WǔDé – The Definition of a Truly Great Martial Arts Practitioner - Part Three (Respect - 礼 – Lǐ)
Wednesday, January 09, 2019
The definition of a true martial arts practitioner continues in this segment as we look at the third of the five Important Actions; Respect.
Respect (礼 – Lǐ) Respect is defined as having due regard for the feelings, wishes and rights of others and of ourselves. In living
a respectful life we must balance our own needs with those of the people around us, and in so doing, every individual will have a sense of place and
self-worth. Respect starts from within but that doesn’t mean being selfish. If we can genuinely respect and honour ourselves and our own values, then
we should and must respect others and their principles, and back and forth it goes.
If you don’t respect yourself how can you possibly focus on improving your skills, commit to practice and to learning what you need to learn. Furthermore,
if you don’t respect your teacher and fellow classmates how can you absorb the knowledge and support that is being offered.
In China, respect for teachers, parents and people of authority is a given. It’s part of Confucianist philosophy that is still the cornerstone of Chinese
culture. However, in Western culture today, particularly in Australia, where the author resides, respect from others is not a right: it must be earned.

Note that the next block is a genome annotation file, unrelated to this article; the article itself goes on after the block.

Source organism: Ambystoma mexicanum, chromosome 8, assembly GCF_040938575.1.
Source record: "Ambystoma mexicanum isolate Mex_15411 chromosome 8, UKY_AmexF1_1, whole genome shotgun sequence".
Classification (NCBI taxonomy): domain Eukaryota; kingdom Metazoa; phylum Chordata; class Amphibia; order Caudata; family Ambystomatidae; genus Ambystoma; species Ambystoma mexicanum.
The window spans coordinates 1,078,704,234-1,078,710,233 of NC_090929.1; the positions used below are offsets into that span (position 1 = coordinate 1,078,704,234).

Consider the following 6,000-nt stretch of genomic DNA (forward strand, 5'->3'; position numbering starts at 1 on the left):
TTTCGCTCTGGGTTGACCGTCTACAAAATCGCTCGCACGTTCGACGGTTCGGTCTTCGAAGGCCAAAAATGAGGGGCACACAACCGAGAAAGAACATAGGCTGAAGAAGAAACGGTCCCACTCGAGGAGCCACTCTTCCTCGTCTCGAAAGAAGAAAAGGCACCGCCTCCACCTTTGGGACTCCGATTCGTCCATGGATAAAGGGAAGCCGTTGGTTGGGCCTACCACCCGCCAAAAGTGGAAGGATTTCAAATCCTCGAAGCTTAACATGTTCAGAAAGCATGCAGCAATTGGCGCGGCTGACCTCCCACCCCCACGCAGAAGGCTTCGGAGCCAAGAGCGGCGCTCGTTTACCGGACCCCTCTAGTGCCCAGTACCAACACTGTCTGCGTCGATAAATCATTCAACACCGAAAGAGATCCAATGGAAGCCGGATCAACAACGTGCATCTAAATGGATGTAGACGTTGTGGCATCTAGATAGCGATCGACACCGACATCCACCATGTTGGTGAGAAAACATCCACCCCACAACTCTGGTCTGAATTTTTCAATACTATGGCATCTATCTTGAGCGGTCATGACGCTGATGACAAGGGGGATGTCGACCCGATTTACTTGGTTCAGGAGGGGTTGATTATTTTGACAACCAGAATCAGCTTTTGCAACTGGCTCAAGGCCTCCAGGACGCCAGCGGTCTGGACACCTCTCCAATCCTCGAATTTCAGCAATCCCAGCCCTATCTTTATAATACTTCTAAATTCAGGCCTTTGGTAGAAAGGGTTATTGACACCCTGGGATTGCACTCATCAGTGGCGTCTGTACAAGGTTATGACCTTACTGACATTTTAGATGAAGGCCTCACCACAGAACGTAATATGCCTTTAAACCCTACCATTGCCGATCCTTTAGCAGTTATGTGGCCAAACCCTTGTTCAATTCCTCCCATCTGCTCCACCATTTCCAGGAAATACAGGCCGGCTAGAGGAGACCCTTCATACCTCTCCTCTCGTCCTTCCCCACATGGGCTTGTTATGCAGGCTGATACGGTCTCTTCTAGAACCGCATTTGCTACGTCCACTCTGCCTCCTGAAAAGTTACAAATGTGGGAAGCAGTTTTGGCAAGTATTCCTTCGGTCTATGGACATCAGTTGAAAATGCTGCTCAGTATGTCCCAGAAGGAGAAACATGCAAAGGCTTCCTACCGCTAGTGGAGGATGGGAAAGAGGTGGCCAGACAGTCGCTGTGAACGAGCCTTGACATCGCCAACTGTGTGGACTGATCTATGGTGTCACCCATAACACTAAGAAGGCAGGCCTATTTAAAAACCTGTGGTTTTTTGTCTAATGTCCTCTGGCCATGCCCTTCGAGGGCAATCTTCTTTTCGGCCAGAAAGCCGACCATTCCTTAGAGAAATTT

So, what are you doing to earn respect in the martial arts? Consider that question carefully. Are you commanding respect because you’ve won medals,
attained a particular grading or think you are “better” than everyone else? It’s not good enough to command respect... you must earn it.
The Confucian philosophy of respectful hierarchy was based on the fact that people who deserved respect had earned it through experience and age. It was
an acknowledgement of wisdom gained through years of life experience, but how much experience have you had in the martial arts? How much knowledge
have you actually acquired and how much of it are you willing to share with others? Have you displayed all the qualities of WǔDé to deserve respect,
or are you simply expecting it? If you expect respect you don’t deserve it! If you act in a way that should warrant respect then you have well and
truly earned it.
Conversely, don’t forget to show respect to others. Again, when we consider WǔDé, this shouldn’t be confined to people you believe are better than you.
If you truly embrace the martial arts philosophy, you should be willing to respect anyone around you until you have just cause to do otherwise. Even
then, perhaps you should question why a person is not behaving appropriately before dismissing them out-of-hand. Respect, empathy and humility go hand-in-hand.
“Respect out of fear is never genuine; reverence out of respect is never false.”